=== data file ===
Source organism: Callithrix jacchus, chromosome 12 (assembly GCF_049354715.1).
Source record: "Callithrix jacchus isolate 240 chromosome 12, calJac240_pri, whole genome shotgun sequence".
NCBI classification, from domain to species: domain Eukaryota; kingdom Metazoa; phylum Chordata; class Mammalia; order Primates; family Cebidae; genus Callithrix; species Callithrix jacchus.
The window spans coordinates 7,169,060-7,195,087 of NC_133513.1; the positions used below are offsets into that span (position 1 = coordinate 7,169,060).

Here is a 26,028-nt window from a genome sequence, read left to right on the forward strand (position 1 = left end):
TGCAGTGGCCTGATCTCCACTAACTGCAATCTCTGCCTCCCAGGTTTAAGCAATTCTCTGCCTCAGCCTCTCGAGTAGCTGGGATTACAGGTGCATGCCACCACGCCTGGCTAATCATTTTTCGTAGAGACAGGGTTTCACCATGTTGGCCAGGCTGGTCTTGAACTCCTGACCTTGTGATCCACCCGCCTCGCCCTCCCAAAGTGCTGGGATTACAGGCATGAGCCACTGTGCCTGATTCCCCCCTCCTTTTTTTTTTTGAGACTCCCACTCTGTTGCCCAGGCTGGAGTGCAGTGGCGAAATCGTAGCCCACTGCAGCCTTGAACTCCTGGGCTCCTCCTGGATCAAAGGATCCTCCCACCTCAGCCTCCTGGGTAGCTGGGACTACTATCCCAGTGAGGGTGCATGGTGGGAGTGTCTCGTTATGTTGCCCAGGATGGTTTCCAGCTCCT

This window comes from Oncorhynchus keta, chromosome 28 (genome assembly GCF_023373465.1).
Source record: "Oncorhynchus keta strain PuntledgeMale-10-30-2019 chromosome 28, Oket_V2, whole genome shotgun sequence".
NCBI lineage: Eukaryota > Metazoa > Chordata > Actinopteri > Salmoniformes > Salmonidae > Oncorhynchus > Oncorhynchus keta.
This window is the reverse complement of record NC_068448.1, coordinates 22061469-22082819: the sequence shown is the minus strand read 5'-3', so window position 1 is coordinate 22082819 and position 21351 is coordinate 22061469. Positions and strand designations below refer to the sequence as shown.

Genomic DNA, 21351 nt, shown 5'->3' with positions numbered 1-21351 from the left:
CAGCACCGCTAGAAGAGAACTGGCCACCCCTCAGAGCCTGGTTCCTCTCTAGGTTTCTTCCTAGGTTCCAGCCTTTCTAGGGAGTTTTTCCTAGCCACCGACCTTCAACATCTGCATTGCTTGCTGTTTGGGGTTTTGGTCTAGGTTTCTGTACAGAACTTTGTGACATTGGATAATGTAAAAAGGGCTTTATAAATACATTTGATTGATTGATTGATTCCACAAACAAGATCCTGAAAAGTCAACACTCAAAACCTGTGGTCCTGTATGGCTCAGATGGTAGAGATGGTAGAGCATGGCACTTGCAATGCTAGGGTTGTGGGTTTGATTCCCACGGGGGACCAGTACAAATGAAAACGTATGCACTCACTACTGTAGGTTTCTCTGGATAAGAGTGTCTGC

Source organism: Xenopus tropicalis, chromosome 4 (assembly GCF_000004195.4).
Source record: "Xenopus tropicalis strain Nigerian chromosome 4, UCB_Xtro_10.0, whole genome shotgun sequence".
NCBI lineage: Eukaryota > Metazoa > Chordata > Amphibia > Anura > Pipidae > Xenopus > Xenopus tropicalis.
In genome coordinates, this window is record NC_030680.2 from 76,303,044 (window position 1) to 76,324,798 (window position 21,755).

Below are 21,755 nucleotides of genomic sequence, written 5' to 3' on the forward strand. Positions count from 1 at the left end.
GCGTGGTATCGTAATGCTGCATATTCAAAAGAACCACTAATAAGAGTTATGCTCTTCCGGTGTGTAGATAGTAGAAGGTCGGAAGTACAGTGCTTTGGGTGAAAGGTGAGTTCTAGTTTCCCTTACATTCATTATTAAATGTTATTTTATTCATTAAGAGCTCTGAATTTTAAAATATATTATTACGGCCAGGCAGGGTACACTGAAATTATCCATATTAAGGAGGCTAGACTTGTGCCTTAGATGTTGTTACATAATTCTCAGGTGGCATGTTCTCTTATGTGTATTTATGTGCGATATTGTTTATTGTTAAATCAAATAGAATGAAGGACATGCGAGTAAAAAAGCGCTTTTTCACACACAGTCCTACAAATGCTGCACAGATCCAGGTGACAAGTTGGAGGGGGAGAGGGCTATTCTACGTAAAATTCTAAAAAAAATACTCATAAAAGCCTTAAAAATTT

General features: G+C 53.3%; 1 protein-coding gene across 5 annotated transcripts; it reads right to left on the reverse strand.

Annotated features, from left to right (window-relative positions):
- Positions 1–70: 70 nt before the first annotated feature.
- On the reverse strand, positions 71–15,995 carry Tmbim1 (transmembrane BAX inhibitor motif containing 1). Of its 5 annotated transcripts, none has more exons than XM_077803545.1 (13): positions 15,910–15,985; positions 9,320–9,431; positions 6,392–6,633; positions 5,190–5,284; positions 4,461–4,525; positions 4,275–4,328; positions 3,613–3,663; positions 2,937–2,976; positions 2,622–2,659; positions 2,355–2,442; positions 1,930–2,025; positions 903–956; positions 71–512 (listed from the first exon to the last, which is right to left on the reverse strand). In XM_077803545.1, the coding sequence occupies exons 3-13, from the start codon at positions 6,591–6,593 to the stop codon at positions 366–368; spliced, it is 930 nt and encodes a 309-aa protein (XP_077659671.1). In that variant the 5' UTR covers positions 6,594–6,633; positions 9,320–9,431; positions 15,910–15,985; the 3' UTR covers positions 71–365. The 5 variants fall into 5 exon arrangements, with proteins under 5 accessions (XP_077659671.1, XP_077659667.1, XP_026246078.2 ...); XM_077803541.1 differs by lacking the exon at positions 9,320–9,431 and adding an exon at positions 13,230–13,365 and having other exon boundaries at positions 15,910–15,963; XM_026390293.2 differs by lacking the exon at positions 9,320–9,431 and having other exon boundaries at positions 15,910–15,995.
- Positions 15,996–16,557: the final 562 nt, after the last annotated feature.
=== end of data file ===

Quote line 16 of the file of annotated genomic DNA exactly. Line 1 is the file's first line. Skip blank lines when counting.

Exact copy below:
In genome coordinates, this window is record NC_030680.2 from 76,303,044 (window position 1) to 76,324,798 (window position 21,755).